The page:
Showing 6 posts in IT Contracts.
For an introduction to these areas, visit Taylor's previous video, an Introduction to Data Privacy, Cybersecurity and Third Party Vendor Management.
In recent years, security risks and data breaches have increased and businesses are working to be better equipped to respond to emergency cyber attack and breach situations. Read More ›
With the rise of data breaches and regulatory enforcement, businesses must acknowledge cybersecurity and data privacy issues as significant business risks. Read More ›
Today, the use of software as a service ("SaaS") is widespread and the cybersecurity considerations are an afterthought. Read More ›
Let's say you are going to get into business or enter into an agreement with someone you trust. Do you need to get it in writing? It is always a good idea to have a written agreement. Writing provides clarity. Even the process of working through what you have agreed to, to the point of reducing it to writing, will help you think more precisely about what you have agreed to do and what the other side has agreed to and to articulate better the terms of the agreement. Learn more about why you need to get it in writing in the video below.
Categories: IT Contracts
Technology is increasingly becoming an essential component of all industries. This is especially true for the health care industry. As health care providers continue to increase their use of technology, they are asked more and more frequently to enter into software or other IT contracts. Before entering into a contract, no matter the industry, you should always have an attorney review the document.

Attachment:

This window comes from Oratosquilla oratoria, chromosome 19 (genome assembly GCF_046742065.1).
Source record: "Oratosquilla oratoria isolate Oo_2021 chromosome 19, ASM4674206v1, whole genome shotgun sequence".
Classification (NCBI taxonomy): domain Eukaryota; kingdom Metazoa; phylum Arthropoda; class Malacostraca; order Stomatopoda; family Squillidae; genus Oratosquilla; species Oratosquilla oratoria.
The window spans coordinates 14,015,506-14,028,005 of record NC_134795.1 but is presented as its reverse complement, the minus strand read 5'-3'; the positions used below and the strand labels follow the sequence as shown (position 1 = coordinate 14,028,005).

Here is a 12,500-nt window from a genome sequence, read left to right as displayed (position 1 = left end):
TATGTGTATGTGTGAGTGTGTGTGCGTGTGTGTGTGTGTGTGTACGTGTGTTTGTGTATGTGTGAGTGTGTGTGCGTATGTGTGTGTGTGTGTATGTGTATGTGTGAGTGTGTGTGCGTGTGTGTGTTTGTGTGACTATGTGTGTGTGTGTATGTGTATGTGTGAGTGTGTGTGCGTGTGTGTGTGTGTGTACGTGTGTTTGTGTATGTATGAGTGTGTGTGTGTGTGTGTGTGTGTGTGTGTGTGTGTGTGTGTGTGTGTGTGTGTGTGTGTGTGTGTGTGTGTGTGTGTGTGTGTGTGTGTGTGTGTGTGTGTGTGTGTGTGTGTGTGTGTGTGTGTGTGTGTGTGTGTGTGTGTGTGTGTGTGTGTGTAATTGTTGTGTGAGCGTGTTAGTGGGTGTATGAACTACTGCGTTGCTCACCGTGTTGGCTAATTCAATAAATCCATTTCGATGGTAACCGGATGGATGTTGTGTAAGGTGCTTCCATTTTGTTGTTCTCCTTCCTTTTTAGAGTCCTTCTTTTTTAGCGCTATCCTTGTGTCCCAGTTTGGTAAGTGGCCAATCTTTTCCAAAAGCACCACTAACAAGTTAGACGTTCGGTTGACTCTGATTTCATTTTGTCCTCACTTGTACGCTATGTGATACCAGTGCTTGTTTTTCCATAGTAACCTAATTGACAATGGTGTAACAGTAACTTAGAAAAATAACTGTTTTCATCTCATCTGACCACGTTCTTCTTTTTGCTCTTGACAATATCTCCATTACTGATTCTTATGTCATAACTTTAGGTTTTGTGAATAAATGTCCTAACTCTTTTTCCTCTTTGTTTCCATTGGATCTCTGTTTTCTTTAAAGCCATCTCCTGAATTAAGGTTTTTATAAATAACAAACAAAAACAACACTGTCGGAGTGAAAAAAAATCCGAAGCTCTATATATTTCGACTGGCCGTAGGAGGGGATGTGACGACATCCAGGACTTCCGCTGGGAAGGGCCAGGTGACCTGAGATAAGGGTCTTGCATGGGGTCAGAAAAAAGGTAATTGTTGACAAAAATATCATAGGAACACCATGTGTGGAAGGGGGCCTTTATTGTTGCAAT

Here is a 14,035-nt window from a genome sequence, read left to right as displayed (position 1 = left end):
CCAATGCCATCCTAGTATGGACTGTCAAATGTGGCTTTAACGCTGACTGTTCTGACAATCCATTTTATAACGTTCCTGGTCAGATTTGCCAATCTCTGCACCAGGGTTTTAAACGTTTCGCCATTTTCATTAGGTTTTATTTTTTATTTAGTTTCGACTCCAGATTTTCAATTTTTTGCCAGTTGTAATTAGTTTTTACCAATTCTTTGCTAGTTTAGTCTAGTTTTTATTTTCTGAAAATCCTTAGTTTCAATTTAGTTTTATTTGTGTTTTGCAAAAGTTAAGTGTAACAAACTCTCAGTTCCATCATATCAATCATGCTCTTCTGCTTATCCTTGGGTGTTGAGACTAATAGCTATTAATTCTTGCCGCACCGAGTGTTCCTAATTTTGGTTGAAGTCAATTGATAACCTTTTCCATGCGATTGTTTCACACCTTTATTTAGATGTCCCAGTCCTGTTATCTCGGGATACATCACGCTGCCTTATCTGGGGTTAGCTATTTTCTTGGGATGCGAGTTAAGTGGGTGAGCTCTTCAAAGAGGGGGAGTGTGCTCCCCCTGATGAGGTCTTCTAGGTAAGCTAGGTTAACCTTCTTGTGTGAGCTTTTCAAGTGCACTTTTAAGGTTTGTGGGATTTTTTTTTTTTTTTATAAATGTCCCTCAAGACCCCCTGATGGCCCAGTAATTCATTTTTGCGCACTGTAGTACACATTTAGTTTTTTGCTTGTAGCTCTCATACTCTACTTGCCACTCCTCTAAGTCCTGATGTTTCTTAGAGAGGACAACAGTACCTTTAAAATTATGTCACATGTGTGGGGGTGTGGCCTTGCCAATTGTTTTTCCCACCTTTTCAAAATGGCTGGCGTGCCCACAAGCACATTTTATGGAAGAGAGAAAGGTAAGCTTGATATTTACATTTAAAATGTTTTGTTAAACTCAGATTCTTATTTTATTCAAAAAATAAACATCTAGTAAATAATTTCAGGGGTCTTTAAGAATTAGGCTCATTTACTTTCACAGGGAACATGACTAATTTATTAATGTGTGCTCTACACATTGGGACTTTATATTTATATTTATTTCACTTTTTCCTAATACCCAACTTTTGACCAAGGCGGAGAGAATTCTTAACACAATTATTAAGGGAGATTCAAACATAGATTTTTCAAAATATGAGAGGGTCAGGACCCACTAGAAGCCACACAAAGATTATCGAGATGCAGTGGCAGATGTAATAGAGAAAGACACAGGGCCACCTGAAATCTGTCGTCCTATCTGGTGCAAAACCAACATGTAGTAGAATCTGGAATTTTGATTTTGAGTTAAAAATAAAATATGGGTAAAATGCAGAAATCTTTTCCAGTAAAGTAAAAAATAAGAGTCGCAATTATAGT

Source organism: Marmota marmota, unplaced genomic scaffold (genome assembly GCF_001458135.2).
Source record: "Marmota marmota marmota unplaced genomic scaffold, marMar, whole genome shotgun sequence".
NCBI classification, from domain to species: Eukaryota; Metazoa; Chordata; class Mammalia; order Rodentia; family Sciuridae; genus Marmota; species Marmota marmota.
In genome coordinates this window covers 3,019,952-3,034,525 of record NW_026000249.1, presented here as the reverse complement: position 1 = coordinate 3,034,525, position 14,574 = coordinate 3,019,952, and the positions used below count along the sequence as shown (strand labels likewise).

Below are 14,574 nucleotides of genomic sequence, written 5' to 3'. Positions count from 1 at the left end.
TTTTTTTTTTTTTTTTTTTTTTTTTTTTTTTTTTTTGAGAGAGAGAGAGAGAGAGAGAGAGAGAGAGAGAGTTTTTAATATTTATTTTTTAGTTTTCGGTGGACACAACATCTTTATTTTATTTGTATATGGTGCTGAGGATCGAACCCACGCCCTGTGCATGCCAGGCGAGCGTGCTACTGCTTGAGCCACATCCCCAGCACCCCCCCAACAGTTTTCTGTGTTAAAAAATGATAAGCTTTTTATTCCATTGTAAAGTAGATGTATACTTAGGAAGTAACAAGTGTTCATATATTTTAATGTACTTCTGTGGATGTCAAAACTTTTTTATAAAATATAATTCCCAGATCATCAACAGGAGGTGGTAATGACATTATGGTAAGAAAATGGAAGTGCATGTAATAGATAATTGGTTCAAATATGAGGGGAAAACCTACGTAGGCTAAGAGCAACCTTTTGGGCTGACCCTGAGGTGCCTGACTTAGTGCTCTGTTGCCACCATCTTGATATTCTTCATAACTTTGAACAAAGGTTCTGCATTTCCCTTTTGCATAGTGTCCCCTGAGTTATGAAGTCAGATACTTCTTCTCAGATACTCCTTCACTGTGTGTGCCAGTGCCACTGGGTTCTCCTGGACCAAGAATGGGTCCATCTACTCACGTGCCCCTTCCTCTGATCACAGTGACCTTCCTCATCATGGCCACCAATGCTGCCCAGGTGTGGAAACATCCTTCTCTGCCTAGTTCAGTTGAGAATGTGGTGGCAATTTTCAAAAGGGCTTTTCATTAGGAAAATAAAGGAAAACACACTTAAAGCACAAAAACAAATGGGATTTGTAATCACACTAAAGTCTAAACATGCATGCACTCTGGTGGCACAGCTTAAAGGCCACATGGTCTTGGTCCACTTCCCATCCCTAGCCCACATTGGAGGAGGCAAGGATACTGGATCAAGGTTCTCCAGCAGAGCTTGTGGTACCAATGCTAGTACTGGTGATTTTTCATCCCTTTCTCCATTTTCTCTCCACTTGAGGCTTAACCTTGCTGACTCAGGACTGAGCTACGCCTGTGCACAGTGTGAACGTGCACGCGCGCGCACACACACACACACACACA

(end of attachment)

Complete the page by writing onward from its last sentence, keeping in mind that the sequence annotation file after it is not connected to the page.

Learn more about IT Contract Review for health care providers on our Health Care Law Blog here.
Are you interested in IT Contract Review for another industry? Contact one of our technology attorneys to help you review your agreement before you face unexpected problems or unwanted liability.
Categories: IT Contracts
Software licenses provide businesses with the right to use software programs. Many of these programs become interwoven into the fabric and function of the company. As a general rule companies do not own the software they license. The corollary is that they do not, unless expressly agreed, possess the right to transfer or assign the licensed software they use to a new entity when later involved in a merger, acquisition or internal corporate restructuring. Read More ›
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